The future is now for youngsters Avi Buffalo, even when there's definitely more in store for these up-and-comers.
At the tender age of 19, Avigdor Zahner-Isenberg might not come across as wiser than his years in his lyrics, but the music he makes definitely sounds like he skipped ahead a few grades at the School of Rock. Indeed, it's hard to say what the most shocking quality of Zahner-Isenberg's Long Beach-based band Avi Buffalo might be: Is it the messy hormone-fueled mini-dramas that the songs are about or, rather, the post-grad guitar-driven compositions that build on and fine tune some of indie's most time-tested formulas? A prodigious talent with a decidedly adolescent perspective, Zahner-Isenberg might seem to have gone straight from gigs at the strip-mall café to the underground's major leagues, but really he has honed his craft since his mid-teens by playing with all comers, be it his classmates or local bluesmen. The result is Avi Buffalo's endearing take on (pre-)college rock, a mix of innocence and experience that delivers a first album that's both an appealing novelty and a highly skilled endeavor that belies the band's relative youth.
Based on its chops alone, the mostly underaged quartet could get away without being carded at the 21+ clubs on its touring itinerary. Avi Buffalo might still be a little green as a band, but there's a rich sense of interplay between the members, as much proficient as it is precocious. The most obvious and oft-cited analogue for Avi Buffalo is the Shins, which you can hear from the get-go in the shimmery strum and soaring melodies on the opener "Truth Sets In". The resemblance is even more compelling on the eminently catchy single "What's in It For?", which embellishes its gossamer harmonics with a little countryish twang and some oohs-and-ahhs in the background. But it's the subtle, considered approach that Avi Buffalo takes to its craft that is most reminiscent of the Shins, in the way that the careful touches on the self-titled debut really get you over time.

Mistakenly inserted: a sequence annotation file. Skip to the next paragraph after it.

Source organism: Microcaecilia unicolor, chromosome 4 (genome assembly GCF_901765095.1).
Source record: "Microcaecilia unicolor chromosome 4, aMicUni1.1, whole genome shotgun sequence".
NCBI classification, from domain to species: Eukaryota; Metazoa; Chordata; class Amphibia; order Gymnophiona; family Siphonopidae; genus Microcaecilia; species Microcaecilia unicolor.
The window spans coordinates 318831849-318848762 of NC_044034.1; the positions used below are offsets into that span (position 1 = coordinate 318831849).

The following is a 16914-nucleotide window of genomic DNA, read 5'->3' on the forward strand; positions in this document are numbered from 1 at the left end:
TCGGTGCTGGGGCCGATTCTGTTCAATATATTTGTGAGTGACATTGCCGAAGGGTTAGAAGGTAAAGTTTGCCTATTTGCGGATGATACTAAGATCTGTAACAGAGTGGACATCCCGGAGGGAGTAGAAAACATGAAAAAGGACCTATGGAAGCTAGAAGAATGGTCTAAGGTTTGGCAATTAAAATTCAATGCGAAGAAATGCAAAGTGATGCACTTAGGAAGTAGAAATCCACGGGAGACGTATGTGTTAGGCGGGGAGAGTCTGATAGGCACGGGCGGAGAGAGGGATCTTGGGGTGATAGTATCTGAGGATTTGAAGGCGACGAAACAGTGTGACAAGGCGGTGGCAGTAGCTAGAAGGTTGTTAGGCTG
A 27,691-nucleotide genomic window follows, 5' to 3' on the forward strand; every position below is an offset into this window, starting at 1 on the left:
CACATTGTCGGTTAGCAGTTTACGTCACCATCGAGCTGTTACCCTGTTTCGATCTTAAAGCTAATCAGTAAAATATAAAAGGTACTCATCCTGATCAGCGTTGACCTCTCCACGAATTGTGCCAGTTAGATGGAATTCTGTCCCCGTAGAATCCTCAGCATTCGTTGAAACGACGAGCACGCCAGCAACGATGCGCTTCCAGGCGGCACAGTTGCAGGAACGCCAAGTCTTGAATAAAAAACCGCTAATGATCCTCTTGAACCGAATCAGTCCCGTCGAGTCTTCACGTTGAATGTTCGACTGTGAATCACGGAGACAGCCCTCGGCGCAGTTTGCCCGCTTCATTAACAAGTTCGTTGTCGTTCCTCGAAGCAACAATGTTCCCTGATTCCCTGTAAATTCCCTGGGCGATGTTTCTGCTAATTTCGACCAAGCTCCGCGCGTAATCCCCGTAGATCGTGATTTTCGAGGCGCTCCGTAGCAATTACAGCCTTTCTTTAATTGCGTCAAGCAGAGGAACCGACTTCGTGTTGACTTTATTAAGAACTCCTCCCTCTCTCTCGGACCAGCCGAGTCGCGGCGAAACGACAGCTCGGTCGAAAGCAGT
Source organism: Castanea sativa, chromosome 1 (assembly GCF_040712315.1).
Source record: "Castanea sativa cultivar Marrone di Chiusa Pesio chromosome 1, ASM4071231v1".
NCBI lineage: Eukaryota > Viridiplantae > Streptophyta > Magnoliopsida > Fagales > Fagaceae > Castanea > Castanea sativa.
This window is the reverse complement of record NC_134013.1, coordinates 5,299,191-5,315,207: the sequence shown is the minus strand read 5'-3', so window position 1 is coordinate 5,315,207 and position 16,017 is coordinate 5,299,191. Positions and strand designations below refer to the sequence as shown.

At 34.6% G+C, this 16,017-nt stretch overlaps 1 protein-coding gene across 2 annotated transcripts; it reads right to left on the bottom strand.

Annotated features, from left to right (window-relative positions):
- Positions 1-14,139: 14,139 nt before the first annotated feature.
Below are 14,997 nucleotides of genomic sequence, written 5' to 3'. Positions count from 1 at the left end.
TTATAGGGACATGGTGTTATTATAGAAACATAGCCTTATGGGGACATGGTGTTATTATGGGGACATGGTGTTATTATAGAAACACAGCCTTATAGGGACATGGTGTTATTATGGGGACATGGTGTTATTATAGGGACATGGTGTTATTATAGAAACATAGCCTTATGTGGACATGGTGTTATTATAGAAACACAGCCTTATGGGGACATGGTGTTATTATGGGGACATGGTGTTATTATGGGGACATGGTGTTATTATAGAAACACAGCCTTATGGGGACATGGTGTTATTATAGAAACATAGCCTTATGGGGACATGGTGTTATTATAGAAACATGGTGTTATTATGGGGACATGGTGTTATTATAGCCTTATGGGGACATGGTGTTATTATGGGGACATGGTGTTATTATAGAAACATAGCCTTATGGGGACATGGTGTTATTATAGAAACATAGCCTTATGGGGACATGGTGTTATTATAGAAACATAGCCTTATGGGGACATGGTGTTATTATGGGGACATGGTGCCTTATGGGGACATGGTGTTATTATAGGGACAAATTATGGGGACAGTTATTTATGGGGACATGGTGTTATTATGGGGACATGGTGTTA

There are other points of reference showing that the album is anything but child's play. On the under-the-radar epic "Remember Last Time", Avi Buffalo takes Built to Spill as its influence, starting at a galloping pace that builds into a full-on guitar workout before you realize the group has locked into a churning groove. When Zahner-Isenberg really runs with his imagination, Avi Buffalo might as well be casting itself as Elephant 6: The Next Generation. In particular, the ill-named "Five Little Sluts" sounds like an Elephant 6 song that's a little sparser in sound and more adolescent in theme, with the rambling vocal phrasings of Olivia Tremor Control delivering stream-of-consciousness eroticism like a junior version of Neutral Milk Hotel.
It's Avi Buffalo's lyrical content, though, that ends up giving away the band's level of maturity, for better and worse. Interjecting goofy surrealism and some awkward bathroom-stall humor into mostly engaging songs about growing pains, the narratives that the band tells seem like they could have come from ADD notebook doodles. The stuff of Avi Buffalo's juvenilia marginalia can be hit and miss, even on "What's in It For?", which fluctuates between cute sentimentality ("Maybe I thought you and I / Could run away alongside") and clumsy absurdity ("You are tiny / And your lips are like little pieces of bacon"). While titles like "Five Little Sluts" and "Summer Cum" suggest some unnecessary acting-out, the songs themselves move between being quietly creepy and oddly sweet. It's just that Avi Buffalo's affect is a little hard to figure out some of the time, sending mixed signals as to whether the tunes are about overly earnest teenage yearnings or just about getting away with telling a dirty joke.
When they get the tone right, however, Avi Buffalo's best songs are like period pieces for the post-pubescent years. "One Last" is a boy-girl duet between Zahner-Isenberg and keyboardist Rebecca Coleman that could be the standout on the soundtrack of any gross-but-sweet coming-of-age flick, with more coy innocence and pop charm than the genre typically offers. Tugging at your cynical heartstrings, "Jessica" could be the slow song at the rock'n'roll high school prom. On it, Avi Buffalo strikes a pitch-perfect balance of smart-ass and emo, as Zahner-Isenberg's voice breaks just right on lines like "You know I'm kidding / But sometimes / I feel like you're all I've got" to tinkling piano keys behind him. It's a moment that shows the future is now for Avi Buffalo, even when there's definitely more in store for these up-and-comers.